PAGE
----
The Prose Marmion
Danger, travel, want, and woe soon change the form. Deadly fear can outstrip time; toil quenches the fire of youth; and despair traces wrinkles deeper than old age.
"Happy whom none of these befall; But this poor Palmer knew them all."
Lord Marmion made known his request, and the Palmer took upon himself the task of guide, on condition that they set out without delay, saying:
"'But I have solemn vows to pay And may not linger by the way; Saint Mary grant that cave or spring May back to peace my bosom bring, Or bid it throb no more!'"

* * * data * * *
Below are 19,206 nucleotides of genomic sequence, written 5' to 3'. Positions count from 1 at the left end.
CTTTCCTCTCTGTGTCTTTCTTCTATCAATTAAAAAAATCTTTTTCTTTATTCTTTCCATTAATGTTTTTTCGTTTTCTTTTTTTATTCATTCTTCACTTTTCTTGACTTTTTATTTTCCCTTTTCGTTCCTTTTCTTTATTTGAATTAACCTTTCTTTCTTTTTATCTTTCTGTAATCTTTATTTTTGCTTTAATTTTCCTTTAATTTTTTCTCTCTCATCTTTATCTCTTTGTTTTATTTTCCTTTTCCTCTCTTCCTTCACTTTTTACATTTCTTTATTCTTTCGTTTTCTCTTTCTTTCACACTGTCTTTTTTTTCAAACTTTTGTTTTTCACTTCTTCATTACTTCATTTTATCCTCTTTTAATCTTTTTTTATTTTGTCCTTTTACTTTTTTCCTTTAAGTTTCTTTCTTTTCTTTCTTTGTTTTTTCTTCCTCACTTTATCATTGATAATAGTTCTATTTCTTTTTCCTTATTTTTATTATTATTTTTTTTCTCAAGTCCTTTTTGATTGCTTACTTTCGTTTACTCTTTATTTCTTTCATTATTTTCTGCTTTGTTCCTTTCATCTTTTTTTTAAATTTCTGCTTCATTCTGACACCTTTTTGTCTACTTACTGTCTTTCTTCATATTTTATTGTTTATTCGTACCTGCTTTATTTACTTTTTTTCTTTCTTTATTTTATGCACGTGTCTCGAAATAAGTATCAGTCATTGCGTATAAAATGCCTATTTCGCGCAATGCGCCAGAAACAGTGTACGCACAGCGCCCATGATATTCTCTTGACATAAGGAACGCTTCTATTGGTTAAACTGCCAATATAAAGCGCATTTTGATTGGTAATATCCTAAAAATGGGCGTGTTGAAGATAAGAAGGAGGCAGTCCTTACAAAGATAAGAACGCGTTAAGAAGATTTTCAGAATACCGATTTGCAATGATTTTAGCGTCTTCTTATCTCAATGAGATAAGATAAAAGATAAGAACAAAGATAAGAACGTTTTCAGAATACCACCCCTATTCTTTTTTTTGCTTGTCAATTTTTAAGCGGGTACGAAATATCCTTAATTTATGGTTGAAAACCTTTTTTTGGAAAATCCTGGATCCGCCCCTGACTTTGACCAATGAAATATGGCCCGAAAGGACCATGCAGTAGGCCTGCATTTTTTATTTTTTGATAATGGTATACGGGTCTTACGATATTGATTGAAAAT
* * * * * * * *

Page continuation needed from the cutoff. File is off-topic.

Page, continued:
Then the page, on bended knee, presented to each guest in turn the massive silver bowl of wassail, "the midnight draught of sleep," rich with wine and spices. Lord Marmion drank, "Sound sleep to all"; th